Top 5: Flyers Prospects That Didn’t Pan Out

For many years under the leadership of Bobby Clarke and Paul Holmgren, the organization often traded draft picks to get what they wanted for the main roster for the here and now. Even though many picks were traded, some were kept and used by the Flyers with varying degrees of success. Obviously not every draft pick will be a success, but there have been plenty of notable misses in the history of the franchise.

Number 5- Kevin Marshall (41st overall in 2007)

The 2007 draft wasn’t exactly great for the Flyers. After missing out on Patrick Kane, they would further strike out in the second round taking defenseman Kevin Marshall 41st overall. Marshall saw a vast majority of his three seasons within the organization with the Phantoms, though he did suit up for 10 games for the Flyers in 2011. After three seasons of lackluster disappointment he was dealt to the Washington Capitals in February 2012 for career AHLer Matt Ford. Doesn’t help that PK Subban was drafted just two picks after Marshall.

Number 4- Samuel Morin 11th overall in 2013)

Yes, this physically pained me to write. With his stock rising as the 2013 draft approached, comparisons to Chris Pronger began to arise, and that was really where thing started to go wrong. A victim of Ron Hextall’s overly-patient approach to prospects, Morin found himself in the AHL for the first two-and-a-half seasons of his professional career, with only one NHL game mixed in. After a hip injury derailed his 2017-18 season, a torn ACL in the playoffs saw him miss almost the entire 2018-19 season. Making a triumphant return under new coach Alain Vigneault, he, once again, found himself as the odd man out on the blueline, eventually getting sent to the Phantoms on a conditioning stint where he would tear his ACL for a second time. Now seven years on from his draft, the light on Morin’s once promising potential is flickering out.

Number 3- Andreas Nodl (39th overall in 2006)

Expectations for Nodl were high after he lead his college team in points the year after he was drafted. He just never fully transitioned his talent to the NHL level. After five-and-a-half disappointing seasons split between the Flyers and Phantoms, highlighted by a 22-point campaign in 2010-11, he was waived and picked up by the Carolina Hurricanes. Nodl played 56 games for the Hurricanes, recording eight points before leaving for his native Austria where he currently plays for the Vienna Capitals of the EBEL. He had the potential for to be a high-scoring winger for the Flyers, but it just wasn’t meant to be.

Number 2- Ryan Sittler (7th overall in 1992)

The son of Hockey Hall of Famer Darryl Sittler, Ryan had hefty expectations and was drafted seventh overall in 1992 by the Flyers, hoping to cash in on the bloodline. Leaving Michigan State after his sophomore year to turn pro, he was assigned to AHL Hersey, where he struggled to acclimate. A series of brutal knee injuries held him back from ever reaching his potential. Sittler split time between multiple AHL and ECHL teams before retiring in 1999, never suiting up for an NHL game, making him only the second Flyers first round pick in history to that point to never make the NHL.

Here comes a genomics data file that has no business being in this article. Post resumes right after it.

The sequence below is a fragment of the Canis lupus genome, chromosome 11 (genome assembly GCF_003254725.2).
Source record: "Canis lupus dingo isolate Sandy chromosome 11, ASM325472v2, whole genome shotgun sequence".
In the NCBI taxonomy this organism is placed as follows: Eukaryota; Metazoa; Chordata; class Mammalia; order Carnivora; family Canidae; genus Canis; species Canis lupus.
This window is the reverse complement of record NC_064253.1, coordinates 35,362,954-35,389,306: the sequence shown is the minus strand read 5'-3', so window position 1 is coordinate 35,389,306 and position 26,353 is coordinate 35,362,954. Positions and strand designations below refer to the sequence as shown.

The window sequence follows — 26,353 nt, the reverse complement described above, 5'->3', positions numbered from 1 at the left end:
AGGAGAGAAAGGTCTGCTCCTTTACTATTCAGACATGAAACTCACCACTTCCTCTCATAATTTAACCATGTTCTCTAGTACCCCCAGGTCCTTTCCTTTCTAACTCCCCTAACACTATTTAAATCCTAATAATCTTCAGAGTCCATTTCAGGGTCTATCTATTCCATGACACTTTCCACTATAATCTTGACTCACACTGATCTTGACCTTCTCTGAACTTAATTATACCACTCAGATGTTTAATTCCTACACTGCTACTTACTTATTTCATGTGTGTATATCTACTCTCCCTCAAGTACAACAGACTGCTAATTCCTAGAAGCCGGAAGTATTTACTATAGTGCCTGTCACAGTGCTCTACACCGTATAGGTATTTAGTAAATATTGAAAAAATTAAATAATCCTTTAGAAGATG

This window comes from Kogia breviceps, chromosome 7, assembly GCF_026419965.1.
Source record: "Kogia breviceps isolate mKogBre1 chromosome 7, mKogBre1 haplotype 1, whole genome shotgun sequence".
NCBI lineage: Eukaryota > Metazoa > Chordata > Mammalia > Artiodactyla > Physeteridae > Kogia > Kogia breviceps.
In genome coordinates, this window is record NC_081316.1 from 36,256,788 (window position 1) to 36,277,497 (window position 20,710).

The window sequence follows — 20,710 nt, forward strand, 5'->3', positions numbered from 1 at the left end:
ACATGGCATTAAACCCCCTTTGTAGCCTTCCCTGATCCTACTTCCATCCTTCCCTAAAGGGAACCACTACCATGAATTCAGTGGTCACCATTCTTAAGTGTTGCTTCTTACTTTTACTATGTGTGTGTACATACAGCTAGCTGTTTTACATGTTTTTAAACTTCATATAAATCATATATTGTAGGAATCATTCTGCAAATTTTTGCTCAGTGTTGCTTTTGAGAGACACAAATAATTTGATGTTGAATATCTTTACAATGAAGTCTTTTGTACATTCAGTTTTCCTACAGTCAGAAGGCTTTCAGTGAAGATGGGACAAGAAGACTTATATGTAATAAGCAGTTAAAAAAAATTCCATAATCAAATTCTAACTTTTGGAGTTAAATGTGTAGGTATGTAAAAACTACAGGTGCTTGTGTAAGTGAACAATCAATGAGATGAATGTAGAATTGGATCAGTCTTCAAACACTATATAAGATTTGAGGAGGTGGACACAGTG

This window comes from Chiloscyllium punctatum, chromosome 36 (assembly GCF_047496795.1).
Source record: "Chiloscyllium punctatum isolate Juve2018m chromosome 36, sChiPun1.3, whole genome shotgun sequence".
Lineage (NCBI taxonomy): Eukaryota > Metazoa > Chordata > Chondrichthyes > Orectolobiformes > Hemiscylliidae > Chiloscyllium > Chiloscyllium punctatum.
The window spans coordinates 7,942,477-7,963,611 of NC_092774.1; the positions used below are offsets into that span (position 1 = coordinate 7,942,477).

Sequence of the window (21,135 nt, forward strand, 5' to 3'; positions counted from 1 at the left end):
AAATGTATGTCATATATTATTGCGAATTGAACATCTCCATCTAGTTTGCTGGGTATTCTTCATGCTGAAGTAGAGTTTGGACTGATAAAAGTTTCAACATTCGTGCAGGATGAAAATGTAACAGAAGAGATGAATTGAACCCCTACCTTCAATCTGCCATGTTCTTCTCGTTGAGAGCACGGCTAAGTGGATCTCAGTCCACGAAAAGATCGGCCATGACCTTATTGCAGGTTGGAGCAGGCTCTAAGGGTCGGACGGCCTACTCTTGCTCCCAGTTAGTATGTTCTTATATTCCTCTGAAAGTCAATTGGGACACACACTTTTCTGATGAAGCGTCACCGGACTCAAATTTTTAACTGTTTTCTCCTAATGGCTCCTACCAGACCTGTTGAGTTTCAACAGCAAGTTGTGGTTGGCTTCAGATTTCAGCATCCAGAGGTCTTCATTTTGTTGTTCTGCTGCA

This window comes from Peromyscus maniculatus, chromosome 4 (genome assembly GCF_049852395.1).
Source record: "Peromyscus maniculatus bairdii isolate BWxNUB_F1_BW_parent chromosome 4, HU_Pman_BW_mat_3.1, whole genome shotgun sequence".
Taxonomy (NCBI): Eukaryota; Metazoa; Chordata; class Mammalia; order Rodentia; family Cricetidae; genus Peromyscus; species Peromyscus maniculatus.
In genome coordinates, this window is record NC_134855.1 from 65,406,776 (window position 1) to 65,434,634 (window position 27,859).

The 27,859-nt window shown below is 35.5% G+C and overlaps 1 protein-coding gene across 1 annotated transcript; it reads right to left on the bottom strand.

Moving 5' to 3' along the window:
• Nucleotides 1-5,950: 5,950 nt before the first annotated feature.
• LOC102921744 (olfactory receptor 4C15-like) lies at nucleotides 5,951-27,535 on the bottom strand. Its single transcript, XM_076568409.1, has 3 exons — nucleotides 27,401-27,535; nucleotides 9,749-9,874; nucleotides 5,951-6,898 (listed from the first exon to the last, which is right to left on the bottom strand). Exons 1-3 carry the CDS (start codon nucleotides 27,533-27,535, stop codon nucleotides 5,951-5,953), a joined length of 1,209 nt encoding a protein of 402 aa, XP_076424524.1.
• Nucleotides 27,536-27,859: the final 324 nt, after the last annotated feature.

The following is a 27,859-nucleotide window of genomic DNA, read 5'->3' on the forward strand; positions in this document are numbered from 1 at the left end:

Number 1- Luke Schenn (acquired via trade)

Originally taken fifth overall by Toronto in 2008, he came to Philly in a blockbuster trade that sent James Van Riemsdyk to the Leafs in June of 2012. After a mixed bag of an early career with the Leafs, the Flyers were hoping he would catch fire in a new town with his brother, Brayden, in tow. Schenn was expected to alleviate the pressure of losing Chris Pronger and be the top right-handed defenseman. The team was starting their downward spiral in 2012-13 and, even though he had some bright spots, Luke Schenn was overall ineffective. He was dealt to the LA Kings in early 2016 after three-and-a-half seasons of mediocrity.

Honorable mentions-

Steve Downie (29th overall in 2005)

Steve Downie, in a sense, did everything he was projected to do, but none of his accomplishments were worthy of a being taken in the first round. Downie played 38 games for the Flyers in his first stint, and another 51 during 2013-14. With a total of 29 points and 154 PIM, he certainly did nothing to move the Flyers forward. The fact that he was in the NHL for a decade is mind boggling. He was a prototypical Flyer, especially in 2005, but he was most certainly a bust.

Pascal Laberge (36th overall in 2016)

It may be too early to break out the “bust” term for Laberge, but his lack of major improvement is starting to be concerning. A typical “Hextall pick” Laberge has been touted for his two-way play. He has struggled to get his game back on track after a series of concussions wrecked his junior career after he was drafted. Failing to stick with the Phantoms during the 2019-20 season, he has seen more time with the Royals of the ECHL. There are still flashes of potential there, but for an early second round pick, it just isn’t good enough.

Maxime Ouellet (22nd overall in 1999)

Taking a goaltender in the first round is always a risky move. After a solid junior career with the Quebec Remparts, and later the Rouyn-Noranda Huskies, as well as two bronze medals at the World Juniors, many were of the opinion he could make a jump to the NHL. Well, that didn’t really happen. Spending 43 games in the AHL, and two with the Flyers in 2001-02, Oullet was traded to the Capitals as part of the disastrous Adam Oates deal. Oullet spend the majority of the rest of his career in the AHL, only seeing 10 NHL games for the Capitals and Canucks.

 

 

By: Dan Esche (@DanTheFlyeraFan)

photo credit: nbcsports.com

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